Special Ops Paintball: How To Drastically Improve a TPX for Relatively Free - Special Ops Paintball

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How To Drastically Improve a TPX for Relatively Free Simple, Inexpensive TPX mods

#1 User is offline   RogueShooter 

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Posted 21 August 2010 - 11:59 AM

Well, after getting back out with the TPX a few times, I've started to get around to fixing some of its minor issues and improving on some things I felt could be better.

I've been on a big kick lately about trying NOT to spend ridiculous amounts of money on my gear anymore. So these projects were all designed for maximum benefit at minimum cost, and can be duplicated easily if you have a modicum of experience with hand tools and a dremel. In one case I DID have an unfair advantage with the use of a Bridgeport vertical mill at work, but it is NOT necessary, just makes things easier and faster. Feel free to read through and then add your free/cheap mods for the TPX.


‎"Perfection is achieved, not when there is nothing more to add, but when there is nothing left to take away."

- Antoine de Saint-Exupery


Rail and Finger-Groove Removal
For those that haven't seen mine or AgentSmith's TPX's before, the first steps were removing the rail and fingergrooves. While I used the Bridgeport vertical mill at work to remove the rail quickly and cleanly, anyone could do this with some time, and a dremel or assortment of files and sandpaper. The grooves were removed using a dremel with a heavy grit sanding roll, followed by gradually working at it with sandpaper from 80 grit incrementally up to 400 grit. IMO, this makes the TPX worlds better to hold and aim, as the grooves are spaced so far that even with my big hands, my pinky was stretched enough that it created a tendency to aim low.

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Adding Some Leverage to the CO2 Plug
Next up, was the common problem that changing out pressurized 12 grams is, frankly, a pain in the ***... What I did was drill and tap the bottom of the plug for a 1/4"-20 threaded bolt, and found one just the right length to barely stick past the bottom of the clamshells so as not to snag in the holster. Now, this isn't a perfect solution, as if you attempt to remove the plug with a FULLY pressurized 12ie, it will almost always go straight past the "step" and either blow out the pierce seal from behind the snap ring, OR launch the 12ie like a missile. Which looks pretty cool, but isn't the safest thing. However, it works great for when you get down to the last mag or so before empty(normal use as far as I'm concerned). Something like AgentSmith's "decoder ring" will work a lot better for you (more leverage = more control) if you want to be able to remove full-pressure 12ies.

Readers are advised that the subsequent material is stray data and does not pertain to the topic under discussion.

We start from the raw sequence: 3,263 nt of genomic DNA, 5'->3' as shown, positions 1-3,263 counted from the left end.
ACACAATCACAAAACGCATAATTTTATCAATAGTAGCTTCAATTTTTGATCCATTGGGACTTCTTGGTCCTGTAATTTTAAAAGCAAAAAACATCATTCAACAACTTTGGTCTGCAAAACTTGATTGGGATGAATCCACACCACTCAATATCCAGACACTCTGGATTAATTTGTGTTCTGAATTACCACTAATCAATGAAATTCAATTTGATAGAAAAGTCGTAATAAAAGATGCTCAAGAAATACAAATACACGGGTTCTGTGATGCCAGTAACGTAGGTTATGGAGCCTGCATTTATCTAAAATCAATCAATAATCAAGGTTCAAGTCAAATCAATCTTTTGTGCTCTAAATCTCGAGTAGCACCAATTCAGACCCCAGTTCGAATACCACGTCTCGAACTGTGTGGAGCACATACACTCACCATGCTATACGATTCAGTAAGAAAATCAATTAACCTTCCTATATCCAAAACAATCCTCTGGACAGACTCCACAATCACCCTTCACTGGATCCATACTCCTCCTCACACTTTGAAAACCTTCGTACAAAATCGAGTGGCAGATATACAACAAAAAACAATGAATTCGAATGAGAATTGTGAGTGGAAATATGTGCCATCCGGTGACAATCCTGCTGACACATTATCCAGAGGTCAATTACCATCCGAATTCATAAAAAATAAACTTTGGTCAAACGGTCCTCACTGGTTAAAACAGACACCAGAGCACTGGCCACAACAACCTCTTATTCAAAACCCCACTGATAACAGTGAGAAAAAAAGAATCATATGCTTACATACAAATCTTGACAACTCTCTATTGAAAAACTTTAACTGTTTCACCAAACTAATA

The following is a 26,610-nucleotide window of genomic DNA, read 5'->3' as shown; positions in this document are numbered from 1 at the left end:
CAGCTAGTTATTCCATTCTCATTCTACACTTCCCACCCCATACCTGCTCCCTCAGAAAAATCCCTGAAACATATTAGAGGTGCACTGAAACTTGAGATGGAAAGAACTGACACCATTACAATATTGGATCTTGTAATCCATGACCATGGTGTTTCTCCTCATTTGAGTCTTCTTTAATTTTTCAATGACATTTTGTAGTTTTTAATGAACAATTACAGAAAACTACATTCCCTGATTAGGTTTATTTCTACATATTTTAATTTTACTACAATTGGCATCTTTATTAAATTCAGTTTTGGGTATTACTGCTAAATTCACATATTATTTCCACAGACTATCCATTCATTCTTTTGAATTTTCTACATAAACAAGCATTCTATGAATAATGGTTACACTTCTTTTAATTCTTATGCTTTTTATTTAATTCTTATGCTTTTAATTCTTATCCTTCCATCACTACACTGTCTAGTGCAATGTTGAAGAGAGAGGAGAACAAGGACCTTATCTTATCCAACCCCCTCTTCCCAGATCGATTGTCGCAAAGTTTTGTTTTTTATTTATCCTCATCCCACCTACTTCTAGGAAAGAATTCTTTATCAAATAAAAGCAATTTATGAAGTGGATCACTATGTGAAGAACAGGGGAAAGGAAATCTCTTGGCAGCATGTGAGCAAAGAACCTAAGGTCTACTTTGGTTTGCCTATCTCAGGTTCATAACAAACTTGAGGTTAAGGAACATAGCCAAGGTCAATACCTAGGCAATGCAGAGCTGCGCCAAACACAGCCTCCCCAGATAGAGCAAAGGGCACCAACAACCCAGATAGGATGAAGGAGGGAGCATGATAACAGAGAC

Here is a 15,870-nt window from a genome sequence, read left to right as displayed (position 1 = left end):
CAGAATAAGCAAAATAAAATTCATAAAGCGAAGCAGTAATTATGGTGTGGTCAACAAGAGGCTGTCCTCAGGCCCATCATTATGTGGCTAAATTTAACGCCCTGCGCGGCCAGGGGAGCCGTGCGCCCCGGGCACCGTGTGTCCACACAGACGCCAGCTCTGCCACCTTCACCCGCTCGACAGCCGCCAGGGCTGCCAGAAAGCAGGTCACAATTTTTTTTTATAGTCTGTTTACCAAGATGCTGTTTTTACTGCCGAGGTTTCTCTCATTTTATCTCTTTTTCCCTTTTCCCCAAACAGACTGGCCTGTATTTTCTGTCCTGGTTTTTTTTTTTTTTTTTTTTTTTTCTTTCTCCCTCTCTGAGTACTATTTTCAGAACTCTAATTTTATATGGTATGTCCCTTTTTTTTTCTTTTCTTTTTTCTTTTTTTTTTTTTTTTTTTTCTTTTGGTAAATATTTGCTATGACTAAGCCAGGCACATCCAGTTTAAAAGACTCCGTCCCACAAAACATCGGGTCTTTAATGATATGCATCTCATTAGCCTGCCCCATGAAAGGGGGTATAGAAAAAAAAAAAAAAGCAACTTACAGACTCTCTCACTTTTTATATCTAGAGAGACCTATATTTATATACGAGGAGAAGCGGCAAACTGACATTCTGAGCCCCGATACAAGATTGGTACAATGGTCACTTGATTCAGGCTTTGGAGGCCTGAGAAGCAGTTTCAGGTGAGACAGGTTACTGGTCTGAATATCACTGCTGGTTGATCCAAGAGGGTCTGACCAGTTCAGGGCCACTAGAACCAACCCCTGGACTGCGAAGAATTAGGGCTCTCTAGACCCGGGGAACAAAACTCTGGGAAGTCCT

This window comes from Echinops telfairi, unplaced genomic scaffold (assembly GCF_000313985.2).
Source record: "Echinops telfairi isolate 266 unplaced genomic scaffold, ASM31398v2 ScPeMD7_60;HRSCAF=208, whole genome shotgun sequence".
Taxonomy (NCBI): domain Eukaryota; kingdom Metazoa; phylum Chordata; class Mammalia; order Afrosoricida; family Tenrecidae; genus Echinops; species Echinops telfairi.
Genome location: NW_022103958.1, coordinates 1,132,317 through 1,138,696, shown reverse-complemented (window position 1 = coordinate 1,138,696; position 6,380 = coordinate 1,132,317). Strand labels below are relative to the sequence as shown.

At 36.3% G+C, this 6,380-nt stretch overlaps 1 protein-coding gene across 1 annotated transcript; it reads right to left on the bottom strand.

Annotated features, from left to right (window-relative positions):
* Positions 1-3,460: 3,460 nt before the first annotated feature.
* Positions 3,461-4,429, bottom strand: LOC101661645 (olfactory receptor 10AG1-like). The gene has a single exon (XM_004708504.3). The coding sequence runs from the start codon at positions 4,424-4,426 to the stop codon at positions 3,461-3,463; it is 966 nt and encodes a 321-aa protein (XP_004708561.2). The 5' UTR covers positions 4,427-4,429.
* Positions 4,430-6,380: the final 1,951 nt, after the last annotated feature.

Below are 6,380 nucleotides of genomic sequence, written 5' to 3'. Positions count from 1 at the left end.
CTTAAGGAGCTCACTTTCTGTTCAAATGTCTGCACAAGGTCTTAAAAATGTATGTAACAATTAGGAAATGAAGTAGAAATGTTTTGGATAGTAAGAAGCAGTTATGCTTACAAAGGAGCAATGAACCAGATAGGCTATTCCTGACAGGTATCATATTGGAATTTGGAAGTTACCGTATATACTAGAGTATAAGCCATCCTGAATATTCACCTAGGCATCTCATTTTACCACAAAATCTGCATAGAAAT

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Smoothing Out Mag Changes
Another thing I found was that on fast, no-look mag changes, I'd often get the mag hung up on the edges of the magwell, and would have to look down to reorient myself and get a clean mag change. Part of this is simply a lack of familiarity and a need to retrain my muscle memory to the mag changes. But, to make things even easier on myself, I performed an operation common in real-steel competition pistols- I chamfered the bottom edges of the magwell. This was done with a small diameter sanding roll on the dremel, and then smoothed out with various grades of sandpaper. I actually plan on hitting this again and going a little more extreme on the front and rear edges (the sides are maxxed out already) but it is already a VAST improvement in speed-reloading compared to stock. And it was easy and FREE to do!

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Installing a "Man's Detent"